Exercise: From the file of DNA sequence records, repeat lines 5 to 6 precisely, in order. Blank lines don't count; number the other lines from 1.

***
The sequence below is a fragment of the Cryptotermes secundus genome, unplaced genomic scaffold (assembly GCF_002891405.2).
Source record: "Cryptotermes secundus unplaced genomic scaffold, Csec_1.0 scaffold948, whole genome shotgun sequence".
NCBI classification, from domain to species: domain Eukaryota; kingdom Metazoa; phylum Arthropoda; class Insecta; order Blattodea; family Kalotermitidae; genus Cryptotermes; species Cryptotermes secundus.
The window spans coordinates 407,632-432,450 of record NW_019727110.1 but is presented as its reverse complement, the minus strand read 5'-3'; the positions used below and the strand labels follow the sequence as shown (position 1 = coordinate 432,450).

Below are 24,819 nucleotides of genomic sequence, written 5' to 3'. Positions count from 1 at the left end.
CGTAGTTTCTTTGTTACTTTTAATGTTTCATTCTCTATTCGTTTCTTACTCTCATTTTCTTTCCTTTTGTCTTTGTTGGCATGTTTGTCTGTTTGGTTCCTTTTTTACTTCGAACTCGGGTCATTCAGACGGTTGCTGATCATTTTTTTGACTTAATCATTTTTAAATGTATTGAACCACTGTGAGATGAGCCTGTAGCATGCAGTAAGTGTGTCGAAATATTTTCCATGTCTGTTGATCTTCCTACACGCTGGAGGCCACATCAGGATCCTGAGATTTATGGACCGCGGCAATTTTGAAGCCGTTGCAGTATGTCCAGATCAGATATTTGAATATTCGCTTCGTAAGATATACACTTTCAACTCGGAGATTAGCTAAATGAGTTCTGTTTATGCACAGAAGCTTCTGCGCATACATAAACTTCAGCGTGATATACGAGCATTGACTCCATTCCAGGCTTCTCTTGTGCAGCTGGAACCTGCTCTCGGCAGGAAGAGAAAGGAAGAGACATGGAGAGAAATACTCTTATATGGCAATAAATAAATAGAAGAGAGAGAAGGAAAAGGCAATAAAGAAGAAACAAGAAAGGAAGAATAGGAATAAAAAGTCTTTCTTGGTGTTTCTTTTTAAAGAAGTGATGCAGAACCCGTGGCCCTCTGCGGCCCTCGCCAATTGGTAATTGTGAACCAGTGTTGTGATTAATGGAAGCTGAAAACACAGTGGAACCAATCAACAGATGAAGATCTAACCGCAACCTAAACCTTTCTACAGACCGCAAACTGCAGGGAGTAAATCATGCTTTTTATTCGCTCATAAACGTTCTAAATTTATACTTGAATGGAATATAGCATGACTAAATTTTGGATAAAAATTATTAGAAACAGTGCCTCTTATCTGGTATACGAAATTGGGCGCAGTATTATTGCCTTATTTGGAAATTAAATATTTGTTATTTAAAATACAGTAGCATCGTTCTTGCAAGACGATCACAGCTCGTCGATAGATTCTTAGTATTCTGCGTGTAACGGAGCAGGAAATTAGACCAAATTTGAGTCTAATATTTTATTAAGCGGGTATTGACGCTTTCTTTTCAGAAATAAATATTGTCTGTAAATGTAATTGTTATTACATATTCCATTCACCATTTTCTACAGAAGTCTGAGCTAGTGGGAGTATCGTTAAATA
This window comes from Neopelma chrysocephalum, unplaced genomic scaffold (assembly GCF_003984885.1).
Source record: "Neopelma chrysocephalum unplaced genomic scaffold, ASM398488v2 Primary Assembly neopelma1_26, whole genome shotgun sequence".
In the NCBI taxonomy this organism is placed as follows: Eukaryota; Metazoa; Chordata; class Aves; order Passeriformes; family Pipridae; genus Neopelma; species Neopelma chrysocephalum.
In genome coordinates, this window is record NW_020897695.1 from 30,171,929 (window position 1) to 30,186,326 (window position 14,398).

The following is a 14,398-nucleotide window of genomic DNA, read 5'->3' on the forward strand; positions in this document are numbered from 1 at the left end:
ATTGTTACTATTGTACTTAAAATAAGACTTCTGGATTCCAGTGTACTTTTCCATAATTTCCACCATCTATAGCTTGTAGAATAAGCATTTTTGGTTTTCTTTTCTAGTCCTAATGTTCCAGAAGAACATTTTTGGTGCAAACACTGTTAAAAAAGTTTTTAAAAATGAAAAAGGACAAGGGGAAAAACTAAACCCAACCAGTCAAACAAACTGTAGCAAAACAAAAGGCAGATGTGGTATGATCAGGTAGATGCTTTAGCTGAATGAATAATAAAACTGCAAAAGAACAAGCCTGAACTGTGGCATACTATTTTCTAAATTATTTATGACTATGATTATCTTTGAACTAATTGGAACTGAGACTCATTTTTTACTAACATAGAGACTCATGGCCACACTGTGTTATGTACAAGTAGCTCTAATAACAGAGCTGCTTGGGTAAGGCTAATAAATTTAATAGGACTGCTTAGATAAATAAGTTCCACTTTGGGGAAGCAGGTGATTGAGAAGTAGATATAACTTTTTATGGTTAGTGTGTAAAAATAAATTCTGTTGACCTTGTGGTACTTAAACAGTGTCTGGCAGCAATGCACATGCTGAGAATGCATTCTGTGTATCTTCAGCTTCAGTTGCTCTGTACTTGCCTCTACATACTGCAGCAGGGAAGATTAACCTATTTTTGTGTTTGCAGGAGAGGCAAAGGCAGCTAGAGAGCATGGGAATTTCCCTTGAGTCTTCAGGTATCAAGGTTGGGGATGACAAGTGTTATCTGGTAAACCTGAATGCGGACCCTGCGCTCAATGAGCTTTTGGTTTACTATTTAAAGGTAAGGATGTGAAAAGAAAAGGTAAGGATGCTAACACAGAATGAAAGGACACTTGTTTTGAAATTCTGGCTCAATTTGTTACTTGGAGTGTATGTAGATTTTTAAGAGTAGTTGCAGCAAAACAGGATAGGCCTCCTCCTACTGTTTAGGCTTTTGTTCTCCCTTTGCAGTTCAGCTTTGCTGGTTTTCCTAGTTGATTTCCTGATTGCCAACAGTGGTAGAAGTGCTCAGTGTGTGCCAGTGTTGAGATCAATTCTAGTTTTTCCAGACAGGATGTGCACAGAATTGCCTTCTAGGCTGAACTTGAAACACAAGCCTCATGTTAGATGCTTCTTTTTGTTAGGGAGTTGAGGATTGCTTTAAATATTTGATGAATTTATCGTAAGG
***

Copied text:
Below are 24,819 nucleotides of genomic sequence, written 5' to 3'. Positions count from 1 at the left end.
CGTAGTTTCTTTGTTACTTTTAATGTTTCATTCTCTATTCGTTTCTTACTCTCATTTTCTTTCCTTTTGTCTTTGTTGGCATGTTTGTCTGTTTGGTTCCTTTTTTACTTCGAACTCGGGTCATTCAGACGGTTGCTGATCATTTTTTTGACTTAATCATTTTTAAATGTATTGAACCACTGTGAGATGAGCCTGTAGCATGCAGTAAGTGTGTCGAAATATTTTCCATGTCTGTTGATCTTCCTACACGCTGGAGGCCACATCAGGATCCTGAGATTTATGGACCGCGGCAATTTTGAAGCCGTTGCAGTATGTCCAGATCAGATATTTGAATATTCGCTTCGTAAGATATACACTTTCAACTCGGAGATTAGCTAAATGAGTTCTGTTTATGCACAGAAGCTTCTGCGCATACATAAACTTCAGCGTGATATACGAGCATTGACTCCATTCCAGGCTTCTCTTGTGCAGCTGGAACCTGCTCTCGGCAGGAAGAGAAAGGAAGAGACATGGAGAGAAATACTCTTATATGGCAATAAATAAATAGAAGAGAGAGAAGGAAAAGGCAATAAAGAAGAAACAAGAAAGGAAGAATAGGAATAAAAAGTCTTTCTTGGTGTTTCTTTTTAAAGAAGTGATGCAGAACCCGTGGCCCTCTGCGGCCCTCGCCAATTGGTAATTGTGAACCAGTGTTGTGATTAATGGAAGCTGAAAACACAGTGGAACCAATCAACAGATGAAGATCTAACCGCAACCTAAACCTTTCTACAGACCGCAAACTGCAGGGAGTAAATCATGCTTTTTATTCGCTCATAAACGTTCTAAATTTATACTTGAATGGAATATAGCATGACTAAATTTTGGATAAAAATTATTAGAAACAGTGCCTCTTATCTGGTATACGAAATTGGGCGCAGTATTATTGCCTTATTTGGAAATTAAATATTTGTTATTTAAAATACAGTAGCATCGTTCTTGCAAGACGATCACAGCTCGTCGATAGATTCTTAGTATTCTGCGTGTAACGGAGCAGGAAATTAGACCAAATTTGAGTCTAATATTTTATTAAGCGGGTATTGACGCTTTCTTTTCAGAAATAAATATTGTCTGTAAATGTAATTGTTATTACATATTCCATTCACCATTTTCTACAGAAGTCTGAGCTAGTGGGAGTATCGTTAAATA